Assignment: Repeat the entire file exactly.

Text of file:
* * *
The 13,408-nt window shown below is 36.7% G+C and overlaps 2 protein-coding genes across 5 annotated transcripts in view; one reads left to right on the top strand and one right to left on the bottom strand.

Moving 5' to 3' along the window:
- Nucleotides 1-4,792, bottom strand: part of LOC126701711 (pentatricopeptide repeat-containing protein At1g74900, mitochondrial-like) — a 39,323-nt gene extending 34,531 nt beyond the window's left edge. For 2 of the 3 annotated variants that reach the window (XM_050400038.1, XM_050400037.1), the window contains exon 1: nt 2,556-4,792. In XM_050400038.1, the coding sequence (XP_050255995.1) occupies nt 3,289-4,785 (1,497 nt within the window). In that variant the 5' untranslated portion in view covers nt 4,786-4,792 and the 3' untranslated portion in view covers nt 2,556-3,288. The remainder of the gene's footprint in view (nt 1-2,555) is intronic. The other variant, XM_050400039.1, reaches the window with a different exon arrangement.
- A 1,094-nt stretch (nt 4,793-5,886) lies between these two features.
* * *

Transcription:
The 13,408-nt window shown below is 36.7% G+C and overlaps 2 protein-coding genes across 5 annotated transcripts in view; one reads left to right on the top strand and one right to left on the bottom strand.

Moving 5' to 3' along the window:
- Nucleotides 1-4,792, bottom strand: part of LOC126701711 (pentatricopeptide repeat-containing protein At1g74900, mitochondrial-like) — a 39,323-nt gene extending 34,531 nt beyond the window's left edge. For 2 of the 3 annotated variants that reach the window (XM_050400038.1, XM_050400037.1), the window contains exon 1: nt 2,556-4,792. In XM_050400038.1, the coding sequence (XP_050255995.1) occupies nt 3,289-4,785 (1,497 nt within the window). In that variant the 5' untranslated portion in view covers nt 4,786-4,792 and the 3' untranslated portion in view covers nt 2,556-3,288. The remainder of the gene's footprint in view (nt 1-2,555) is intronic. The other variant, XM_050400039.1, reaches the window with a different exon arrangement.
- A 1,094-nt stretch (nt 4,793-5,886) lies between these two features.